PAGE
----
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The benefits of hiring a neurodivergent tech workforce

WE ASKED A RANGE OF EMPLOYERS, CONSULTANCIES AND NEURODIVERSE INDIVIDUALS ABOUT THE UNIQUE ADVANTAGES OF NEURODIVERSE EMPLOYEES AND HOW LEADERSHIP CAN SUPPORT THEM IN PLAYING TO THEIR STRENGTHS.

Neurodivergent people often see the world differently, offering different perceptions that fuel creative ideas. Perfect for the tech industry.

Neurodiversity is a term that is associated with a range of conditions, such as Attention Deficit Hyperactivity Disorder (ADHD), Dyslexia, Dyspraxia, and Tourette’s Syndrome — to name just a few.

One in seven people in the UK identifies as neurodivergent, and research suggests that companies with a neurodiverse team can be 30% more productive.

CREATING AN ENVIRONMENT TO FLOURISH

Rachel Morgan-Trimmer, Consultant at Sparkle Class, is autistic and has ADHD. She noted that it’s important to recruit a neurodiverse workforce because “neurodiverse people have incredible talents.”

“Neurodiverse people overall are 30% more productive (Harvard Business Review) and autistic people in the right environment can be 140% more productive than their peers (JP Morgan Chase).”

“The benefits go beyond having productive employees who are fast learners. Further research shows that all employees benefit from an inclusive workforce and that inclusive and diverse teams generate more revenue,” she added.

Morgan-Trimmer said that when neurodiverse people feel they’re lacking confidence, employers can help them to see their true potential and value by looking at neurodiverse people and processes in a different way.

“We encourage companies to let neurodiverse talent climb the corporate tree rather than a corporate ladder — meaning promotion into positions other than standard management roles, and ‘job tailoring’ where the job is designed to fit the person. These adaptations allow neurodiverse people to flourish.”

— Rachel Morgan-Trimmer, Consultant at Sparkle Class

Carlene Jackson, CEO of tech company Cloud9 Insight, who is dyslexic, estimates around 20–30% of her company is neurodiverse.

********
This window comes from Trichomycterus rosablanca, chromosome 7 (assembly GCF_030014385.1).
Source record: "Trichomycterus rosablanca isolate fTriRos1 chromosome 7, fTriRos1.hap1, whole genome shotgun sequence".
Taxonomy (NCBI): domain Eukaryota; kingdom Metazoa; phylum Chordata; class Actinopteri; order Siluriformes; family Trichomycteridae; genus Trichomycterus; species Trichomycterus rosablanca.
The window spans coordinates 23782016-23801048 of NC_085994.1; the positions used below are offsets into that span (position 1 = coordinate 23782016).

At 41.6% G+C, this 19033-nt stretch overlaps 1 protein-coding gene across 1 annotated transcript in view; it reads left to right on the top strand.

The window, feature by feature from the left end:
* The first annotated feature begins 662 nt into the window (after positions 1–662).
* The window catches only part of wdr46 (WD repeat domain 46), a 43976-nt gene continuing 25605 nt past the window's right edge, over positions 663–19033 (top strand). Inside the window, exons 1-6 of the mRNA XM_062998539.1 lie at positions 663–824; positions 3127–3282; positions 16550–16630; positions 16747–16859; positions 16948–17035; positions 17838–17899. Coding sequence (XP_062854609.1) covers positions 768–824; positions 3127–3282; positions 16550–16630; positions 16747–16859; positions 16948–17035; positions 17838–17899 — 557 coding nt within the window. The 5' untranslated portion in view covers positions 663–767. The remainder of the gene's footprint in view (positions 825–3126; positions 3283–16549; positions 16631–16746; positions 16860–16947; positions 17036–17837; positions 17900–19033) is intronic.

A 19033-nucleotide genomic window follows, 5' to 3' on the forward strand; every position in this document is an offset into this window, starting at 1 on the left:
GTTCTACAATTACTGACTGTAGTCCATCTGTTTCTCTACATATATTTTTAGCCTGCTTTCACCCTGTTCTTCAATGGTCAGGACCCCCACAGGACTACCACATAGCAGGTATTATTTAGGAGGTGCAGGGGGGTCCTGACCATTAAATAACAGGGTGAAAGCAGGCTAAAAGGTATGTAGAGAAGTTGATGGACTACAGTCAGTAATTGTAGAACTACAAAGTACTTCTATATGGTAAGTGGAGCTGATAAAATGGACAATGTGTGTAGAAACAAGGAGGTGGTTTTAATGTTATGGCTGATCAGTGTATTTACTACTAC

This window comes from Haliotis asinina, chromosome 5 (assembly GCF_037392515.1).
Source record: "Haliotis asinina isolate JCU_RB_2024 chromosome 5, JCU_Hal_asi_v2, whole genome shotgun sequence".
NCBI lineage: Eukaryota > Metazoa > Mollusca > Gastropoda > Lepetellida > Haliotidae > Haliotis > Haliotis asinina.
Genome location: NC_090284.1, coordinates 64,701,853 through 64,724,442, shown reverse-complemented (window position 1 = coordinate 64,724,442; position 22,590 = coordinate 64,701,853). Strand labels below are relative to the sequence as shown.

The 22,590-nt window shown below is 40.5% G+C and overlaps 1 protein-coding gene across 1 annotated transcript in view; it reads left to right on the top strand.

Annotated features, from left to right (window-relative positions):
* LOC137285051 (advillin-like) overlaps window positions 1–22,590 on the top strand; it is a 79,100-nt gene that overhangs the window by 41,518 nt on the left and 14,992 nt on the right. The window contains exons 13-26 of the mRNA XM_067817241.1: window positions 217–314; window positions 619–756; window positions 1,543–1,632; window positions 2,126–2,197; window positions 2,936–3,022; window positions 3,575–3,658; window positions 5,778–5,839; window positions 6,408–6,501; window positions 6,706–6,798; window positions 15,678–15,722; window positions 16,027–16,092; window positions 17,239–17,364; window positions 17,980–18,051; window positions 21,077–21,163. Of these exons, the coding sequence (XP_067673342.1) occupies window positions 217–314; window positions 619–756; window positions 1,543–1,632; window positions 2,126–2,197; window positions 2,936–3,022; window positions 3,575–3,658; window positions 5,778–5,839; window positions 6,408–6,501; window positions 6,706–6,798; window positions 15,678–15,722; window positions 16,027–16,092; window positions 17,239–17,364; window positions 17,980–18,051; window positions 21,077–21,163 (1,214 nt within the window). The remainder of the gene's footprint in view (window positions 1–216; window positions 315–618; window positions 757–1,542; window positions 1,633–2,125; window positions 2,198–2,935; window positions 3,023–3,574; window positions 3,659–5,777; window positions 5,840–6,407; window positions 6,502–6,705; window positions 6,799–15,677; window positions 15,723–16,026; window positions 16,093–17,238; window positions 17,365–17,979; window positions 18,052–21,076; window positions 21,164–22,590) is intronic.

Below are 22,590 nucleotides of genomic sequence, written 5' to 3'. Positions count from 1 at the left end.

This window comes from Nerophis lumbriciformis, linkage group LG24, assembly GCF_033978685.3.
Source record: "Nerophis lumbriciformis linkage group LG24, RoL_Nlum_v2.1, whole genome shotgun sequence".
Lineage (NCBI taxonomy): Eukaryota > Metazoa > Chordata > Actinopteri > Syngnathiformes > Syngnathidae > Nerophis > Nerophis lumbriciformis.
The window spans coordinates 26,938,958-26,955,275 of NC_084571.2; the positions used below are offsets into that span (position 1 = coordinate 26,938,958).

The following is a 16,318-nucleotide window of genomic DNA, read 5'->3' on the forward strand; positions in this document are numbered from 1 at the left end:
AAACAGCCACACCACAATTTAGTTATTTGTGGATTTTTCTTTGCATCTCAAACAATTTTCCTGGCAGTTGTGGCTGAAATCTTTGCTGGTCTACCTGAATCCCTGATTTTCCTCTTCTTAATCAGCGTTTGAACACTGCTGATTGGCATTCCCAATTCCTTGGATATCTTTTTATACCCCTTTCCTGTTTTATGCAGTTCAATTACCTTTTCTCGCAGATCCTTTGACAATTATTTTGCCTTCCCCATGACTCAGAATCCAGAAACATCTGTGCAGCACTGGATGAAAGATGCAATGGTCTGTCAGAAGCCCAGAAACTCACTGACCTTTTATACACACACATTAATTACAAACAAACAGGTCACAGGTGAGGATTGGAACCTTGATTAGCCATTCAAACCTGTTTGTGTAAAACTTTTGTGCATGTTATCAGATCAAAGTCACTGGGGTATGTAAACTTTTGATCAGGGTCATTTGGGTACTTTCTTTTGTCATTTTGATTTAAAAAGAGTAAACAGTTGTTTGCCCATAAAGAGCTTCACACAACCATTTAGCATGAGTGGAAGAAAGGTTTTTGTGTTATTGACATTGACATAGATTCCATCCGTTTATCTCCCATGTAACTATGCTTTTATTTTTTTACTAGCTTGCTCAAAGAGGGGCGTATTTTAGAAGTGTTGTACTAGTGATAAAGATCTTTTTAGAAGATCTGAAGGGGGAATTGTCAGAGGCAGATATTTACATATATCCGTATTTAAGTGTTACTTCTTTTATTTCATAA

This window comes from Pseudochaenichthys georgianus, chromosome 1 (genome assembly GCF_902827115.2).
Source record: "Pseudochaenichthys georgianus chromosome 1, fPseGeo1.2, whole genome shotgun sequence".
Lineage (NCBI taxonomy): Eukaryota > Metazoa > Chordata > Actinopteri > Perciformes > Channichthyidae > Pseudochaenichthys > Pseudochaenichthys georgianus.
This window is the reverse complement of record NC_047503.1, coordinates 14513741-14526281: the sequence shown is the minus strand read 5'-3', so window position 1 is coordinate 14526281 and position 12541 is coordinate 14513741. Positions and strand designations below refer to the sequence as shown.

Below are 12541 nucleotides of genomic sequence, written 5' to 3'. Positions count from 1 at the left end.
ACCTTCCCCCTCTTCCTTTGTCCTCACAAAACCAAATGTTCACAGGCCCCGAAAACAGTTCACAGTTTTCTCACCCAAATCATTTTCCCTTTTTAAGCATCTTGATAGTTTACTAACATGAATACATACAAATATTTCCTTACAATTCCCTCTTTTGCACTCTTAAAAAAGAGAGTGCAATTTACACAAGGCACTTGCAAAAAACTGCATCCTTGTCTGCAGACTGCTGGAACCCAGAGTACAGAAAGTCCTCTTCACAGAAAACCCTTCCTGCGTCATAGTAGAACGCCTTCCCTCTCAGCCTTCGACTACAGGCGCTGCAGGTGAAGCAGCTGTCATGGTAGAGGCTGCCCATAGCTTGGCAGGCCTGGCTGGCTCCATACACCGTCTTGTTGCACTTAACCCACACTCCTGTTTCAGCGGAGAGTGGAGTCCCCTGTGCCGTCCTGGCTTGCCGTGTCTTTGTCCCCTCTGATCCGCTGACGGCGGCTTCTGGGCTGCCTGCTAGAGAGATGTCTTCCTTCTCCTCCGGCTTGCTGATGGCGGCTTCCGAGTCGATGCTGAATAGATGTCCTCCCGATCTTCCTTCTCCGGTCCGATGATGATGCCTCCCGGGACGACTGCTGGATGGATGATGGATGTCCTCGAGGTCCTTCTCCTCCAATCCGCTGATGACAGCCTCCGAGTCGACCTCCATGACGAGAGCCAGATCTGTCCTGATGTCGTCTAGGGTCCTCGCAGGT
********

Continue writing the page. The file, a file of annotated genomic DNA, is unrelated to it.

She believes that firms need to understand the value of having people that don’t think in a traditionally: “We find the ability to focus and be loyal are strong autistic traits while being creative and an out-of-the-box thinker is a dyslexic’s contribution. Why wouldn’t we want this in our business? When you have the person, the role has to be fitted around that person, not that you have a job to fill. Otherwise, you’re wasting half of that person.”

“Dyslexics can be quite disorganised, really struggle and need to make a huge effort to meet deadlines and to manage their time. So they could be great leaders, but from a task management perspective, shockingly bad. So, you have to be careful that you acknowledge that’s how they are — you are not going to change them, so don’t try. Instead, buddy them up with people who can support or disguise their weaknesses.”

Jackson advised: “Organisations that are good at building high-performance teams value the strengths of everybody and minimise the weaknesses to the point where they are not ever discussed. So you put people in a position of where their strengths are going to come out.”

A COMPETITIVE ADVANTAGE

Chris Griffiths is the Founder of the Inspire Genius Foundation, which raises awareness of neurodiversity and improves the experiences of neurodivergent people. He is also the founder of the software company, OpenGenius.

“Any team without diversity is going to suffer. It would march on in one direction, no matter what the consequences. In today’s world of constant change, one of the most valuable forms of diversity for any team is that of being able to think differently. Through the recruitment of individuals with neurological differences, a workforce gains variety and becomes naturally more resilient to changes, hosting a swathe of strengths that can be needed at any given point,” he said.

“Although our world is built on neurotypical principles, change is happening everywhere — one change to make today which can accelerate many more, is giving neurodivergent colleagues the opportunities to shine. Individual confidence and greater progress will both be found.”

— Chris Griffiths, Founder, Inspire Genius Foundation

Ruby Melling, Community Engagement Lead at Manchester’s Tech Festival, said building an inclusive workforce and hiring neurodiverse employees can provide tech businesses with a competitive advantage: “Someone who is neurodiverse will see the world in a different way; having different schools of thought and different approaches to work will drive ultimate innovation and creativity.

“Employers who leverage this talent pool will see better productivity, innovation around processes, products, services & solutions, higher employee satisfaction engagement and retention in a market which has a huge skills gap and shortage of tech professionals.”

Caroline Sands, Head of the CIO and technology officers practice, Odgers Berndtson, said: “By quite literally ‘thinking differently’, neurodiverse individuals bring novel ideas to teams which often lead to greater innovation and more creative problem-solving. It’s important to recognise that neurodiversity covers a spectrum of traits that can be highly beneficial to teams in different ways.”